[Slide 4] If I just look at one of those, each of those have a linear region where we have a small voltage between the drain and the source and a saturation region where the current is less sensitive to drain voltage and tries to saturate. That's for a high voltage. There is a specific drain to source voltage. You can see it's not precise but it sort of separates the linear region from the saturation region. We call that the drain saturation voltage, VDSAT. Now let's look at these I-V characteristics. The slope of the I-V characteristic and the linear region, that is related to the resistance. One over the slope is the resistance of the transistor when it's operating in the linear region as a gate voltage controlled resistance. So we can just take the slope at that specific gate voltage, take 1 over the slope, we'll call that RDS. That's the voltage-- That's the resistance that we would deduce between the drain and the source terminals at that specific gate voltage, VG1. All right. So if it is an experimental characteristic, it's easy to read that slope off and determine that value. In the output region, we also have a slope and that represents the output resistance of that current source in the saturation region. So if we take 1 over that slope at this particular input voltage, VG1, we would get little r sub zero. We call that the output resistance of the transistor. So those are two important parameters.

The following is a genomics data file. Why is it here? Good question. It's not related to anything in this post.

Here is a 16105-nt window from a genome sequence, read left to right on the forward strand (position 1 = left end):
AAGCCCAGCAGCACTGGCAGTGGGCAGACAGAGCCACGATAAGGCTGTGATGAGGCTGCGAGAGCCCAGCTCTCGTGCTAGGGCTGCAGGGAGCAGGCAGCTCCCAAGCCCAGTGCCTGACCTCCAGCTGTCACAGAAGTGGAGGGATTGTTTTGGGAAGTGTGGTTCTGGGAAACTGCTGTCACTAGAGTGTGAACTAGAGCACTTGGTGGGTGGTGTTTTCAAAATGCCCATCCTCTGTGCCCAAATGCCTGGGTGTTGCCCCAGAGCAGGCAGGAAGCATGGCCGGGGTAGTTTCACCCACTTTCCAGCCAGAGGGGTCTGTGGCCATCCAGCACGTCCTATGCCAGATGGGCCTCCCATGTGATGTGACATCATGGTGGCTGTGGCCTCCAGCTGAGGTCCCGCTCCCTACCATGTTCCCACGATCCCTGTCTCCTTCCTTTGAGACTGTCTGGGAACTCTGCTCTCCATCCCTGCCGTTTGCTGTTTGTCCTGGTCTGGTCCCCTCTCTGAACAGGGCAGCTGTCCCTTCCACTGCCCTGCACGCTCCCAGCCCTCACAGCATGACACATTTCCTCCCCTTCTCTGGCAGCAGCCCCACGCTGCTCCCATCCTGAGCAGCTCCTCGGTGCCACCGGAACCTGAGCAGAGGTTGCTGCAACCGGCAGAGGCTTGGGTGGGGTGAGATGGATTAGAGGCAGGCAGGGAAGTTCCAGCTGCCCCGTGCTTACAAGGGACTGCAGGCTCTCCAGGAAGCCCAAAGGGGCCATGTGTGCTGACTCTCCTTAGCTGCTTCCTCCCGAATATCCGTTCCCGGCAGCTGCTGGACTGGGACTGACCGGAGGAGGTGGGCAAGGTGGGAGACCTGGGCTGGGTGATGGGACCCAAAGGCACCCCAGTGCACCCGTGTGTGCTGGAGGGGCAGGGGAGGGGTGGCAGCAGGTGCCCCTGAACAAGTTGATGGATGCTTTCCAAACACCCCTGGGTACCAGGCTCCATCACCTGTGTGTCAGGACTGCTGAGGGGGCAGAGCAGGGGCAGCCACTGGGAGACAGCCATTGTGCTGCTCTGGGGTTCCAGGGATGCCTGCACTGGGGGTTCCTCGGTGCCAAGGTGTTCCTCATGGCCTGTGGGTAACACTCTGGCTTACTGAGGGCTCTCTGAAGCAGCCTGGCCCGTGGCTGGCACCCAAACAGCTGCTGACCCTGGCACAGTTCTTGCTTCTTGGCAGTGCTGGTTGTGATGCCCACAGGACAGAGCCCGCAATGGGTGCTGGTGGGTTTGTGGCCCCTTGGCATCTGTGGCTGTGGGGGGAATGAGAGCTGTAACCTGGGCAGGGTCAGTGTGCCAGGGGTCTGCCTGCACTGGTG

[Slide 5] Now if we look at the output characteristics, there are several things we should mention. We're assuming that we're above threshold. That is the gate voltage is big enough that current is allowed -- significant current is allowed to flow between the drain and the source. If the gate voltage is not big enough, then we are in, we would call that the sub threshold region. Small leakage currents would flow and those small currents are important these days but they're still too small really to see on a linear scale like this. The linear region is for voltages that are less than VDSAT between the drain and the source. The saturation region is for voltages that are larger than VDSAT. The output resistance is the resistance in the saturation region. And this drain to source resistance is the resistance in the linear region. Normally when we're quoting these values, the gate voltage we'll use to do that will be the biggest gate voltage available in the circuit which is VDD, the power supply voltage. Perhaps 1 volt these days. Okay. Now I want to mention when we discuss some parameters in the next 2 slides that remember that the width of the transistor, the dimension coming out of the page when I draw these cross sections, that we call W. And the current just scales with W. The transistor is twice as wide. Twice as much current flows. So people usually quote the current in microamps per micrometer of width or milliamps per millimeter or amps per meter. You usually quote in current per unit widths because you know, the designers will decide what width they want to use to get the current that they need.